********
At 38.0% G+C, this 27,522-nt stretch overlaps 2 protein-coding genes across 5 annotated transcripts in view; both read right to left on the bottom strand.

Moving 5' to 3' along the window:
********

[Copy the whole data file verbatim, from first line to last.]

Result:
At 38.0% G+C, this 27,522-nt stretch overlaps 2 protein-coding genes across 5 annotated transcripts in view; both read right to left on the bottom strand.

Moving 5' to 3' along the window: